Tipping practices in Italy follow those of most other European countries. In other words, a small level of tipping is appropriate, but don’t overdo it. In restaurants, tipping is usually optional and done for good service. Even then, tip only around 10 percent of the final bill. And watch out for service being included in the bill. If it has been, don’t tip; otherwise you’ll be doing it twice.

Baggage porters, concierges, and hotel maids expect a tip, but again, this should be based on the quality of service. A euro per bag is the norm. It’s customary to round up the taxi fare so as to give a 5 to 10 percent tip. Curiously, theatre and cinema ushers also expect a tip of around one euro.


Gift Giving

Italians are not big gift givers like, say, the Japanese, but there are a few things you should bear in mind before presenting a gift to a business associate:


  • Don’t give someone a gift until you’ve received one.

  • Don’t make a big deal out of giving a gift.


While it’s not customary to bring gifts to initial meetings, it is common to present a corporate gift after negotiations have come to a successful conclusion. Corporate gifts of appropriate value are also given during the Christmas holiday season. But make sure your gift is within corporate guidelines.

Small gifts for employees are also very common during the holiday season. A normal gift would be the traditional Christmas cake (panettone) and a bottle of sparkling wine. Refrain from giving gifts of value. In fact, it’s often advisable to check with a legal counsel that your gifts fall within regulations.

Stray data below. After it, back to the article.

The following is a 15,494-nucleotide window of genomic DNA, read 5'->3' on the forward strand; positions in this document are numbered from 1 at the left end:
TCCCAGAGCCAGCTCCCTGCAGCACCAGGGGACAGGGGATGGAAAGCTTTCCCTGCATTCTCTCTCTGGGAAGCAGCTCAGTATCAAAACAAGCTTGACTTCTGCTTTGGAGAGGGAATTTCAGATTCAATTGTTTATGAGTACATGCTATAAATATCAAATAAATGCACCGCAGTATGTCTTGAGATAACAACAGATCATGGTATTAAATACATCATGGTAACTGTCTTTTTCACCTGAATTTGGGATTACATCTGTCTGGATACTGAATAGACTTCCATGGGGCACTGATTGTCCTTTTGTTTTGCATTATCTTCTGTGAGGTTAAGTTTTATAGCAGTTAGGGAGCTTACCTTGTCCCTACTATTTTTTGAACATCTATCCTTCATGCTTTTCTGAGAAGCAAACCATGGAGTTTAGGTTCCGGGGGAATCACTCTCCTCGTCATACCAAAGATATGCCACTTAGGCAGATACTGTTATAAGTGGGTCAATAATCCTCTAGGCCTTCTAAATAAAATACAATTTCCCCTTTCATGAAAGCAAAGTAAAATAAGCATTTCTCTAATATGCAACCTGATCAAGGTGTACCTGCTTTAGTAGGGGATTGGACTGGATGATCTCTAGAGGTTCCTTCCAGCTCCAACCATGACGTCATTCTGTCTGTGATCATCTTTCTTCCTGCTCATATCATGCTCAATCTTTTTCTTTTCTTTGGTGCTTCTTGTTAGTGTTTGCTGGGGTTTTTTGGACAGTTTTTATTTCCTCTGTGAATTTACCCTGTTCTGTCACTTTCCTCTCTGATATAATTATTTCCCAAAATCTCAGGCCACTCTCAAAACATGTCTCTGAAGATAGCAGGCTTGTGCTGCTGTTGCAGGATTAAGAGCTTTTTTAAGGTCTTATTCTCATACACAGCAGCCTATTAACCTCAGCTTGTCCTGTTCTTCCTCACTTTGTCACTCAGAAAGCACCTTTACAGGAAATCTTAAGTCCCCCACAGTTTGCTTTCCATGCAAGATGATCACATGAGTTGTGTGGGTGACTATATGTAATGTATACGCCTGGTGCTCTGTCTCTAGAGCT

Family Celebrations

Life in Italy revolves around the family, and Italians will go to considerable lengths to protect and nurture this fundamental social institution. Although the pace of life has quickened considerably over the last few years, Italians still like to socialise with their families whenever possible. This may take the form of a family lunch at the weekend or a meal out at a restaurant with the entire clan. If you’re invited to one of these occasions, consider it an honour and go. You’ll get a chance to witness real Italian life at its most vibrant.

Often, family get-togethers will be centred on a celebration of some kind — and there’s certainly no shortage of these . The period between Christmas and Epiphany — lasting 12 days — is generally full of eating, drinking, and making merry. Birthdays, too, are reasons for much celebration.